After breakfast at Efsti Dalur, I followed roads that curved through black-rock hills about an hour west to Thingvellir National Park, site of the Vikings' first parliament and where the North American and Eurasian tectonic plates meet. At the visitor center, I met Tinna Sigurdardottir, my guide from Arctic Adventures, who had light brown eyes to match her light brown hair, delicate features, and a perpetually calm visage hardly reflective of her Viking ancestry. We drove through the Tolkeinesque landscape of green lichen-covered lava rock and stark, snow-covered peaks. After stopping by the side of the road at an unnamed pull-out, we donned helmets and headlamps and tromped through the lava-rock fields to a tiny hole, the entrance to a half-kilometer-long lava tube called Gjabakki Cave.

Icelandic people are famous for fanciful stories of elves and trolls, which reportedly live in dank caves like Gjabakki, and routinely divert roads and development projects around suspected elf homes. Though Tinna tells me Icelanders make up those stories to make children behave, in a landscape of mist-shrouded hoodoos and secret caves like this one, it's easy to believe in magical beings.

In this 60-foot-deep cave, however, there were more real dangers. The molten lava froze so quickly that the conical drips were still visible on the cave ceiling. During earthquakes, the soft rock falls down in chunks, so we could do nothing but hope that the nearby tectonic rift wouldn't hiccup that day. After clambering over and under rocks veiled in ice, we stopped for a hot chocolate and turned off our headlamps, blinking in the spooky black.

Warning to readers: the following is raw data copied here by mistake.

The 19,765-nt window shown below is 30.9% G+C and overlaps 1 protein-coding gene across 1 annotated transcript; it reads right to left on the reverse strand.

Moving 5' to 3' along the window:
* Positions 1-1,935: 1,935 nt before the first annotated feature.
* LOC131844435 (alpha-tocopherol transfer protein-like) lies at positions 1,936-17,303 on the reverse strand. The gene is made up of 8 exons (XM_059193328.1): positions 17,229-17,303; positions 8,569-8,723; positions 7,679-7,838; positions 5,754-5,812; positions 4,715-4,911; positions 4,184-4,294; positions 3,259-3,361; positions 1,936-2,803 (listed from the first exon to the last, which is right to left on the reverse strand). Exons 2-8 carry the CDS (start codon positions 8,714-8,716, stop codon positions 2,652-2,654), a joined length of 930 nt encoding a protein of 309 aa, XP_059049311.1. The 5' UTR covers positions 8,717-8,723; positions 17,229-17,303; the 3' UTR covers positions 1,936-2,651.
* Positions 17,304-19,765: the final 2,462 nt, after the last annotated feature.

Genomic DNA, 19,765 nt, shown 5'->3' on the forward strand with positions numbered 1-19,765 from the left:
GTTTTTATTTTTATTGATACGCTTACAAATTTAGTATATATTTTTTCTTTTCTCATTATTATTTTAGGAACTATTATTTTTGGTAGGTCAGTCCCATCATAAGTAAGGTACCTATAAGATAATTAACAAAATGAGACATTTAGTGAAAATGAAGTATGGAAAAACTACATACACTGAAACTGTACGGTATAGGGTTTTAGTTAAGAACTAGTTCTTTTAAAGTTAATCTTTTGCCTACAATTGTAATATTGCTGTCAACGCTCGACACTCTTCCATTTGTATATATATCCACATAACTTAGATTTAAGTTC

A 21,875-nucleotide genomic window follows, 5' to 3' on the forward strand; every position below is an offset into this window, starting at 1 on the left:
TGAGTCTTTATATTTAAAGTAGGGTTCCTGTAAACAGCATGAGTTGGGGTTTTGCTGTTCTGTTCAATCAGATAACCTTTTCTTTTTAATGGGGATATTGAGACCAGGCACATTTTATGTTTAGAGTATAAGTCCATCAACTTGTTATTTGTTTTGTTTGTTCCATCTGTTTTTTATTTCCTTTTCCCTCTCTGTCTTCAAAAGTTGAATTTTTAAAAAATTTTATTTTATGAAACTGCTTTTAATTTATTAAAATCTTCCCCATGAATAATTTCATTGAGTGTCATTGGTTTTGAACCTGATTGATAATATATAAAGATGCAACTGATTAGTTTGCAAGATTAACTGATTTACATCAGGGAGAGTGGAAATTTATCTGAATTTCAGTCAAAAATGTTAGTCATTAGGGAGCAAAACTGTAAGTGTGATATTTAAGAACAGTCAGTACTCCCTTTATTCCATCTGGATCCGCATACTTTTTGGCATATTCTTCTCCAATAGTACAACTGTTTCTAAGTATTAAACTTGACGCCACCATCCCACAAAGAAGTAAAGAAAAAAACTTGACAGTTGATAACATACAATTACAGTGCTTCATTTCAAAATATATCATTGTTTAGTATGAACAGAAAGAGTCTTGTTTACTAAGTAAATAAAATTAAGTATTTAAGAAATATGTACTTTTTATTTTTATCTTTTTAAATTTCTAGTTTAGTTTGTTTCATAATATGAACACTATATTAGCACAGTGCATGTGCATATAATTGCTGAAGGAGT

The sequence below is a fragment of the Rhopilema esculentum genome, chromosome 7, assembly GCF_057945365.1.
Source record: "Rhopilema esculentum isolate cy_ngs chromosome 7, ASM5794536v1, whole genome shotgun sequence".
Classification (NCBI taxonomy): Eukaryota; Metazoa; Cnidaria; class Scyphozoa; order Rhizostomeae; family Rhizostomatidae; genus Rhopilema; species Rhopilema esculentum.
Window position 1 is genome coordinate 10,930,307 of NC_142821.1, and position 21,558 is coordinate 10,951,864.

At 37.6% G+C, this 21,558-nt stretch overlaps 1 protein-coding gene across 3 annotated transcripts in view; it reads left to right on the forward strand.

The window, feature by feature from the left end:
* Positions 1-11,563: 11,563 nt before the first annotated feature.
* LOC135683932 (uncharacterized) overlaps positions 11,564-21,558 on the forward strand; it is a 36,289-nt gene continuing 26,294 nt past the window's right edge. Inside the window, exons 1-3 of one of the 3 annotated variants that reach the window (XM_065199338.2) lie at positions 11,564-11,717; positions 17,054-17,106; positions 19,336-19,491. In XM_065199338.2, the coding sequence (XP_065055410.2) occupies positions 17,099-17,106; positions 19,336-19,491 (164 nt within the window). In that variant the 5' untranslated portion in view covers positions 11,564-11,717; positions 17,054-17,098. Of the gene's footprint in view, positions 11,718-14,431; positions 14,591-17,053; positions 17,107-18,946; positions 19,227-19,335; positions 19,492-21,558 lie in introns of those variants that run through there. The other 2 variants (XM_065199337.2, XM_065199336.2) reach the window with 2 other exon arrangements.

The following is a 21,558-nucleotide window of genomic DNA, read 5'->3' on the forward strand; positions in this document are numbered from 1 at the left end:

That afternoon, I drove east, down the coast through endlessly distracting scenery: waterfalls tumbling hundreds of feet down seaside cliffs, black-sand beaches, and emerald hillsides dotted with cotton-ball lambs. Just before evening, I found Geirland Farm in Kirkjubaejarklaustur, little more than a gas station and an empty pizza parlor. Of Iceland's 300,000 people, about half live in Reykjavik, which means the countryside remains blissfully empty.

Geirland consists mostly of a ramshackle barn in the middle of sheep pastures and a set of shiny new guest houses made of corrugated-metal siding, a trendy building material in a country nearly devoid of trees. While the rooms were comfortably modern, with leather chairs, down duvets, and electric kettles with supplies of hot chocolate and tea, the views were the most memorable. In one direction, green flats melted into the sea, while in the other a waterfall thundered over the steep black cliffs of a box canyon. Nearby, amid the green pastures, sheep and lambs grazed. This, I realized, is one advantage of staying in farms: their locations are unfailingly bucolic.

Then again, just about all of the roadside scenery along Iceland's southern coast is grandly beautiful. Behind fields of figure-like lava-rock formations, glaciers steamroll down the rocky seaside valleys. Unmarked side roads could lead to a number of treasures: a view of a quiet, kingly glacier calving icebergs into a mirror-like lagoon or a river valley hugged by steep multi-colored sand walls. Stand anywhere for long enough and you'll begin to see the hidden features of this stark but beautiful landscape, like the dozens of waterfalls trickling and thundering over cliffs.